Rural Agenda

Net Metering
Electric cooperatives take very seriously their role as providers of safe, affordable and reliable energy to rural consumers. That is why electric cooperatives have developed net metering programs to meet the needs of rural consumers in each cooperative service area. The result has been that over the last two decades, electric cooperatives and their consumer-members have developed over 700 small-scale, consumer-owned renewable energy projects. These projects have helped offset electric costs for the consumer-member while also increasing the amount of carbon-free electricity generated in Pennsylvania.

However, in some circumstances, net metering may negatively impact both the consumer-member and the cooperative by shifting the cost of maintaining the system to non-net metered consumer-members, rather than distributing that cost evenly among all.

As the General Assembly looks to make changes to renewable energy policy here in Pennsylvania, it is important that policymakers evaluate Pennsylvania’s net metering program to make sure it is meeting the goals of renewable energy development while not unduly burdening utility and cooperative consumers with shifted costs.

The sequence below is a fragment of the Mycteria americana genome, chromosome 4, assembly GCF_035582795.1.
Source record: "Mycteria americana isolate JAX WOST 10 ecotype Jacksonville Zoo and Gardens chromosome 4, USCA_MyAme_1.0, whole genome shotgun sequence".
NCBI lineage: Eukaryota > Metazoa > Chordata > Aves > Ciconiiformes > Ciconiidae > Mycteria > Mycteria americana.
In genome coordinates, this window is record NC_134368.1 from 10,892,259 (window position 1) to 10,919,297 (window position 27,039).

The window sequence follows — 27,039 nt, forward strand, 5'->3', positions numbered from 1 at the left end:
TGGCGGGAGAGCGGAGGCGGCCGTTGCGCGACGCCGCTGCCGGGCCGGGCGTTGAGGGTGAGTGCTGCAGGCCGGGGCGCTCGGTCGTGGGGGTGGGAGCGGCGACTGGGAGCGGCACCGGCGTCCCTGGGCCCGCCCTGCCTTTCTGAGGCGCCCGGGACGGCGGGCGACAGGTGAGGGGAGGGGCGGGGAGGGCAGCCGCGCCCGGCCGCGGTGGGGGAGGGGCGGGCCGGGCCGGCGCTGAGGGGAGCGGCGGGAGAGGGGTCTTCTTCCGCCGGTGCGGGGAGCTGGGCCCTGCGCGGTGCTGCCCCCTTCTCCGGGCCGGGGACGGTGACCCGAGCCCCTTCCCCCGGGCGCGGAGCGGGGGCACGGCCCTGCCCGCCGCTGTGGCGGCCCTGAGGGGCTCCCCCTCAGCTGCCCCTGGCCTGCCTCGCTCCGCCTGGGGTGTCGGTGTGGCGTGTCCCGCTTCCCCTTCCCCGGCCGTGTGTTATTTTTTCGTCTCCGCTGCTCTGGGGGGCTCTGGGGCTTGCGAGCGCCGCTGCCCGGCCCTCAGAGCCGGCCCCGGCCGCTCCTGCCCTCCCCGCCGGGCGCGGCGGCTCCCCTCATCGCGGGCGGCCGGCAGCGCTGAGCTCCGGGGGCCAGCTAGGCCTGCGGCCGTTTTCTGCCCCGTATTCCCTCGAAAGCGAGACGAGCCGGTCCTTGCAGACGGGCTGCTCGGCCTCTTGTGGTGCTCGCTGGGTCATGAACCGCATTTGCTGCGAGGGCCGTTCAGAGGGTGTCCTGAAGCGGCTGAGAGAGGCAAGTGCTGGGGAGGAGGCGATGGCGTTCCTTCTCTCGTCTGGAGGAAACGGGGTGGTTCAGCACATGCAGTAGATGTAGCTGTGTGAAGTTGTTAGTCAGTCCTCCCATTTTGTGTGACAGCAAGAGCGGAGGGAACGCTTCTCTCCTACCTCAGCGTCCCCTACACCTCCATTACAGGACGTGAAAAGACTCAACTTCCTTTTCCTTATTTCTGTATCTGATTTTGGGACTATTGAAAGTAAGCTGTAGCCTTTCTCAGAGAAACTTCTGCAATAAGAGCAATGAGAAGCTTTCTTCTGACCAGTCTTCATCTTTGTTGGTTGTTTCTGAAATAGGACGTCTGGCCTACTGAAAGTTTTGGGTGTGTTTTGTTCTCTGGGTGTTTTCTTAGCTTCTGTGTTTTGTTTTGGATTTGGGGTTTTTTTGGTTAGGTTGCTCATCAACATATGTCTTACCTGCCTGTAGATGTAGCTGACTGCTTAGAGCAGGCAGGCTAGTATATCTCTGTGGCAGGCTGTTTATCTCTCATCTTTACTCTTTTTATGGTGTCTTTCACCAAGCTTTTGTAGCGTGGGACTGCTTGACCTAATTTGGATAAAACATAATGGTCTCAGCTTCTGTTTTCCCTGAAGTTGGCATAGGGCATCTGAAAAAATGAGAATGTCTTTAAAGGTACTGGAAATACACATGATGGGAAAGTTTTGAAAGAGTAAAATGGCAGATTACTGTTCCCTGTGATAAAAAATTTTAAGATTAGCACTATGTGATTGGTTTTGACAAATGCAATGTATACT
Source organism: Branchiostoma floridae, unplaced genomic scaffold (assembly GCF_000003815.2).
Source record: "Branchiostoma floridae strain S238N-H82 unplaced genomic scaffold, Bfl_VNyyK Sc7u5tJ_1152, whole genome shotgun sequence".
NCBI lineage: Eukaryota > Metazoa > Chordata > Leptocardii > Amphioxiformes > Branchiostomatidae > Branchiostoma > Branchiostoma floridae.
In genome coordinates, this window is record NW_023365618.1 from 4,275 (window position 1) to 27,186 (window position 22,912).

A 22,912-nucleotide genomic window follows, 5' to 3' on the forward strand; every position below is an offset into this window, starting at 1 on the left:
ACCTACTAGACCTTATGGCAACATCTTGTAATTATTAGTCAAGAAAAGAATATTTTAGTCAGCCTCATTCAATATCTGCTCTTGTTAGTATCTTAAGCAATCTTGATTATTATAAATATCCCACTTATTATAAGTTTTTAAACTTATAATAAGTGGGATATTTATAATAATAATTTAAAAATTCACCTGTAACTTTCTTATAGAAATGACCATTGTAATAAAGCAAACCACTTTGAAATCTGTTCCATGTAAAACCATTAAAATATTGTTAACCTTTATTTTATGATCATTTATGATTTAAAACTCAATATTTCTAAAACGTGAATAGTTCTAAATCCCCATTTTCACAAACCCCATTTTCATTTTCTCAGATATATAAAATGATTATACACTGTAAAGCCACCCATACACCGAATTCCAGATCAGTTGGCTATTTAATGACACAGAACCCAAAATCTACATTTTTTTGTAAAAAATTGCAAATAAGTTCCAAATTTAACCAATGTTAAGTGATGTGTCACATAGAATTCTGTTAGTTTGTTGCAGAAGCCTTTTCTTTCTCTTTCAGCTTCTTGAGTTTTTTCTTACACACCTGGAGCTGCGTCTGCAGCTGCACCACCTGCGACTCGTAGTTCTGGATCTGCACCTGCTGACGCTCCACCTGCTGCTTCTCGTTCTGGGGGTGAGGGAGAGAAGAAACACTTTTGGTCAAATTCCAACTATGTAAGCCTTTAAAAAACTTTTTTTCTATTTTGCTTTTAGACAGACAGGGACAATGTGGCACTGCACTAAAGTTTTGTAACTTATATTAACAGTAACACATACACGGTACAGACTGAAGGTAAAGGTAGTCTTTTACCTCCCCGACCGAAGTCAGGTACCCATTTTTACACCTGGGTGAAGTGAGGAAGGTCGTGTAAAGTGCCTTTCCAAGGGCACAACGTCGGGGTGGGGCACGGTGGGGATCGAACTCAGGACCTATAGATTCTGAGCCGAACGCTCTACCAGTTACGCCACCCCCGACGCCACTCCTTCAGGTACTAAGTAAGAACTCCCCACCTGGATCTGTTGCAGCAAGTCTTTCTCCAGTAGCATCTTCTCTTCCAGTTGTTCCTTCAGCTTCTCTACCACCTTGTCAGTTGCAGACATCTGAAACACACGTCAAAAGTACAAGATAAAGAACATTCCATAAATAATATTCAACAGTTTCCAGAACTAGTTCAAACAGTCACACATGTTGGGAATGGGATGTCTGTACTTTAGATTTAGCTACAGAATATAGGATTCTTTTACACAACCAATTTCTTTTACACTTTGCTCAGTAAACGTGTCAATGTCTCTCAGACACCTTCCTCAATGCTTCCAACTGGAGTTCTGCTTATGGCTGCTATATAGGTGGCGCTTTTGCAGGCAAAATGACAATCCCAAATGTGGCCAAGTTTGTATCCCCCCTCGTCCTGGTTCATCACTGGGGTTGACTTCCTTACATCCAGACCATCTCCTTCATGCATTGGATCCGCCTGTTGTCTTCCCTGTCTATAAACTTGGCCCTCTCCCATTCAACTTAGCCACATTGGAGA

Pennsylvania electric cooperatives have long been committed to safe, reliable, and affordable energy supply and delivery. To accomplish those goals, electric cooperatives believe that a diverse mix of generation resources is necessary for Pennsylvania. As policymakers debate new regulations, such as joining the Regional Greenhouse Gas Initiative (RGGI), electric cooperatives believe regulators must consider the impact these new regulations will have on rural communities.

Pennsylvania’s electric cooperatives have been investing in carbon-free electricity generation for decades through their ownership in the Susquehanna Steam Electric Station nuclear plant. That investment has been made by rural communities in Pennsylvania that continue to rely on family-sustaining jobs from diverse industries, including coal mining and electric generation stations powered by fossil fuels.

The Pennsylvania Rural Electric Association and its member cooperatives strongly urge the General Assembly to use funds obtained through the RGGI program to help offset its impact on rural communities and recognize rural electric cooperatives’ continuing investment in carbon-free electric generation.